Thursday, June 09, 2005
In The History Of This Camp, That Was The Most Infamous, The Most Disgusting, The Most Revolting Display Of Hooliganism We Have Ever Had
For more background, I refer you to this superb article from Prevention Magazine a couple of years back. But here's the gist, from my view:
Contraceptives are legal.
Pharmacists are not doctors. They are pill-counters and retail clerks. (And, yes, I know that they actually do undergo extensive training. I have a couple of pharmacist friends. Don't split hairs.) They in no way inform the doctor-patient relationship.
If you're a pharmacist with a problem dispensing legally prescribed drugs, get the fuck out of the pharmacy business.
And get your goddamned God away from my friends' reproductive organs.
Pharmacists are not machines. We are not there just to "count, pour, lick and stick." We are, in fact, the last bastions of public health. We are the ones people go to when they have that rash on their leg (that looks very much like Lyme disease), or that nagging infection that won't go away (diabetes?), or that persistent headache (high blood pressure?). We're the ones that you can talk to, person-to-person, at 7pm on a Saturday night. We're far more accessible than an ER. And better, we're free. Why? Because we care.
I don't personally agree with a pharmacist refusing to fill birth control pills. However, if one were to make such a decision, that fact should be posted in a prominent place--just as there are pharmacies which no longer sell cigarettes or liquor. If the "pro-lifers" are going to carry out their campaign, let the public decide that, maybe, the pharmacy down the block would better suit their needs. Let the owner/manager decide that no, s/he needs the business, and the Conscientious Objecter should be fired (yes, "bad for business" is a valid reason). Just as Massachusetts pharmacies now state they "no longer stock" Oxycontin. (They usually do, but that's another story.) It's up to the pharmacy and the pharmacist. And frankly, it's nothing new: there have always been a few fanatics out there who won't 'abet a sin.'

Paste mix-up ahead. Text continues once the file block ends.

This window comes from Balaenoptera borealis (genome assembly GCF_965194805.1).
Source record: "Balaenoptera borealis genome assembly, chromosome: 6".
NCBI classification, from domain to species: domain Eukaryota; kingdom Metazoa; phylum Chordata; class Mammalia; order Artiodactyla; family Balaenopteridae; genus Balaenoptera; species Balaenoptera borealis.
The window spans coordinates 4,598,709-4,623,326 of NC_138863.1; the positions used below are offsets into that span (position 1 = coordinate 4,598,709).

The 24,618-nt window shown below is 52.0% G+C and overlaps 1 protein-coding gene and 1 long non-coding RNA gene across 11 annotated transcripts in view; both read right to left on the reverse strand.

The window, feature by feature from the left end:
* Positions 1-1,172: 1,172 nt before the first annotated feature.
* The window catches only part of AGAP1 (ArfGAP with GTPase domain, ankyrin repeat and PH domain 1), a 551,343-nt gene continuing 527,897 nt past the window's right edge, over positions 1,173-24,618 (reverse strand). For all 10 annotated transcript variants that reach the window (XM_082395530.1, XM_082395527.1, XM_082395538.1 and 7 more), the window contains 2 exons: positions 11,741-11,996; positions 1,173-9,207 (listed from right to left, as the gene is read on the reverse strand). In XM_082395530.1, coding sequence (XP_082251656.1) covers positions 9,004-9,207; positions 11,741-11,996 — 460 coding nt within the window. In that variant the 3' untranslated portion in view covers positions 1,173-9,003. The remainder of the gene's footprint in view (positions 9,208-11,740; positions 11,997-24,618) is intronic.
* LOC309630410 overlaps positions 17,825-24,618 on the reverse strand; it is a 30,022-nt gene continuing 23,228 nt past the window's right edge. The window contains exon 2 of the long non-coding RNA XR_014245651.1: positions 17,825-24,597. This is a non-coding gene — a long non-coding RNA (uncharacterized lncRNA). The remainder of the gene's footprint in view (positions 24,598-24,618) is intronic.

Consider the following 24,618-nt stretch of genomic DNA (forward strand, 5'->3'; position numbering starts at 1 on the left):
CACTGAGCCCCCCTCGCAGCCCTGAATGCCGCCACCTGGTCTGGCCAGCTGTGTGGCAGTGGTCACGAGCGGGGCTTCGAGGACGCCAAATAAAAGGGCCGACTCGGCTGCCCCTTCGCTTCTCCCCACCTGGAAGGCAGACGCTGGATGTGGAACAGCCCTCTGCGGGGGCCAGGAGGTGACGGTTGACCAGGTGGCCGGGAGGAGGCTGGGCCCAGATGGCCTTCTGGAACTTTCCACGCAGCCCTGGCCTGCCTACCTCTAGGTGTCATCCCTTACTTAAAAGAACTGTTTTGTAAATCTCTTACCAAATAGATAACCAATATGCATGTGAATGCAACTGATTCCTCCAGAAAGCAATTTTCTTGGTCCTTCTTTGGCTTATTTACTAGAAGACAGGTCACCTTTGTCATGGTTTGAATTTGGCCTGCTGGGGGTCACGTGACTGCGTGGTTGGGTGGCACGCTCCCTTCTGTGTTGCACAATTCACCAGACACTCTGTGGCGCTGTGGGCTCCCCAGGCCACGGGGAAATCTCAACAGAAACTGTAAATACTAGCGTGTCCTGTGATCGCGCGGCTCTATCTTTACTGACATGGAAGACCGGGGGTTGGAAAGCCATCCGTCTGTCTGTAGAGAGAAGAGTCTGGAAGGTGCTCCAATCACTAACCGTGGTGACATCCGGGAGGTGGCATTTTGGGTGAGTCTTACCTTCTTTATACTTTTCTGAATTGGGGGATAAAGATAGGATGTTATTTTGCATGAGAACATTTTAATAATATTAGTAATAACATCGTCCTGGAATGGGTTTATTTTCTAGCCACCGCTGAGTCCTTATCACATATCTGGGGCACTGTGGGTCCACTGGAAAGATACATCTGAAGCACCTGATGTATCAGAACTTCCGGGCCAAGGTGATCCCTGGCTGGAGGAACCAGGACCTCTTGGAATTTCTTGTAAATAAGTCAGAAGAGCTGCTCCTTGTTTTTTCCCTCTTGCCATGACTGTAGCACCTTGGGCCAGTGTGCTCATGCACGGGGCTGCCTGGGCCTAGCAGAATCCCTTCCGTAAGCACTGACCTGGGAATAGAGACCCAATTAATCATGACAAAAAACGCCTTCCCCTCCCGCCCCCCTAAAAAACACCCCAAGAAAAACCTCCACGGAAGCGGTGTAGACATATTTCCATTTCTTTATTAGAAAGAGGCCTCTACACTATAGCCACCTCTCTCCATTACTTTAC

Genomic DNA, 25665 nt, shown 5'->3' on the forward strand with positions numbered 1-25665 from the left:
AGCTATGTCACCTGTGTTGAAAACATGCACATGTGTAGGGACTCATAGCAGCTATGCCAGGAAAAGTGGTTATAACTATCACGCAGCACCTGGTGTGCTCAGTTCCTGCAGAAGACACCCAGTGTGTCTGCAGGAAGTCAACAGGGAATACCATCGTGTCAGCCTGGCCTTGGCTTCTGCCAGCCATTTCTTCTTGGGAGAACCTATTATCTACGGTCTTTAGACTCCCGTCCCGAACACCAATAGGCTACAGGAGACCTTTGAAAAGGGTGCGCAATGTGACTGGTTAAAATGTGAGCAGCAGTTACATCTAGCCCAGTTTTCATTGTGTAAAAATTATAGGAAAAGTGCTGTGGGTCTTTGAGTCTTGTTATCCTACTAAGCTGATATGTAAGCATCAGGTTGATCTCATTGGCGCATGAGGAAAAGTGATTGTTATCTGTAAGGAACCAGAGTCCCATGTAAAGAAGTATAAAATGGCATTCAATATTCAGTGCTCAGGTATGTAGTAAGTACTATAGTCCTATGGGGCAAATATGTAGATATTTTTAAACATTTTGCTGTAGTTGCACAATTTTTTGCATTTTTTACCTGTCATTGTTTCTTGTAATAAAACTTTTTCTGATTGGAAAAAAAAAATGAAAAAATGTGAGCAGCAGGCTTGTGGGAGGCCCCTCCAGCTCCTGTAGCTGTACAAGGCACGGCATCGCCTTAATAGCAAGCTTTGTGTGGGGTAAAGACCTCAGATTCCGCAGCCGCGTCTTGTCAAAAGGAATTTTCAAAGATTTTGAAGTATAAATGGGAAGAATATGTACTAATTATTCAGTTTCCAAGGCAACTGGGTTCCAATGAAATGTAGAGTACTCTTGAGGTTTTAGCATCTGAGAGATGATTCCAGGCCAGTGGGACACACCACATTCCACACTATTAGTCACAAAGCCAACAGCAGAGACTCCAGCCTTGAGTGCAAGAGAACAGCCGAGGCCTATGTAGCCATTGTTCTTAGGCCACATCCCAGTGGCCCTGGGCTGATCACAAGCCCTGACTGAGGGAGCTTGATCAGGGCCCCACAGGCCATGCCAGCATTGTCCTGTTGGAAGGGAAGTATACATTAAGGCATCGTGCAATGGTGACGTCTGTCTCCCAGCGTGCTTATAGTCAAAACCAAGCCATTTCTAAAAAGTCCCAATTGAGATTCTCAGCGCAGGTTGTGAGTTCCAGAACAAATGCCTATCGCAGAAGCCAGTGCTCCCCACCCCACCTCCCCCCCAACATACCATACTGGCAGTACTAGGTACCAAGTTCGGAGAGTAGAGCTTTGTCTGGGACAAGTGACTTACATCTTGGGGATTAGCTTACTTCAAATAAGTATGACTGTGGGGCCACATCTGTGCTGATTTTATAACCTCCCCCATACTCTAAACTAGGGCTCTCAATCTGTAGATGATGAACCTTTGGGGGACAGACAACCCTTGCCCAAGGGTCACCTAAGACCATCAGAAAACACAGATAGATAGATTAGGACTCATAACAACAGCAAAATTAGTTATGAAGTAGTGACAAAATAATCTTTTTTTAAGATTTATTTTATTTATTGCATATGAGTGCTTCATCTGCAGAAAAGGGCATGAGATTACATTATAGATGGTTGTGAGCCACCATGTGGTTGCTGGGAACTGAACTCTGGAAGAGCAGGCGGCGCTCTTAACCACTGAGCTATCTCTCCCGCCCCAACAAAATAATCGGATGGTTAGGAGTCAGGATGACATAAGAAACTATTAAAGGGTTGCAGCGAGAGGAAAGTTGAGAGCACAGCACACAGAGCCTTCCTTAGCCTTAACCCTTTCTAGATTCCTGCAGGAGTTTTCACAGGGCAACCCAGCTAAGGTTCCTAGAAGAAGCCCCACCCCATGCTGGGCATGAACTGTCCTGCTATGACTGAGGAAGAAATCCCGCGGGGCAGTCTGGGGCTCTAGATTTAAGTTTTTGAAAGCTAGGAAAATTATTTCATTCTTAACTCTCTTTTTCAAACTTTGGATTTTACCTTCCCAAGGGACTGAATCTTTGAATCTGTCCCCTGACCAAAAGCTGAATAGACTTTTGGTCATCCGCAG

Now, there are federal rules about pharmacies that are the only one for 50 miles, and what they must supply. But really, that's a small percentage nationwide. Let's face it, if you don't like CVS, you walk a block or two to Walgreen's or Rite Aid or Eckerd's or Brooks. Even most small towns sport more than one pharmacy. So long as they're up-front, I don't see a problem--especially as I suspect the PFL is really quite tiny. Certainly, I'd never heard of it.
But you can't reduce a pharmacist to a dispensing machine. That's like saying any five-year-old is a concert musician, so long as you've taught them to read music.
There is another, even more horrific consideration. What of those faiths which believe, for instance, that women should suffer? Do they have the right to refuse to dole out pain medication?
You are selecting isolated incidents -- which I do not mean to invalidate -- while I am speaking of a very deliberate religious/political movement. And, sadly, it is growing all the time.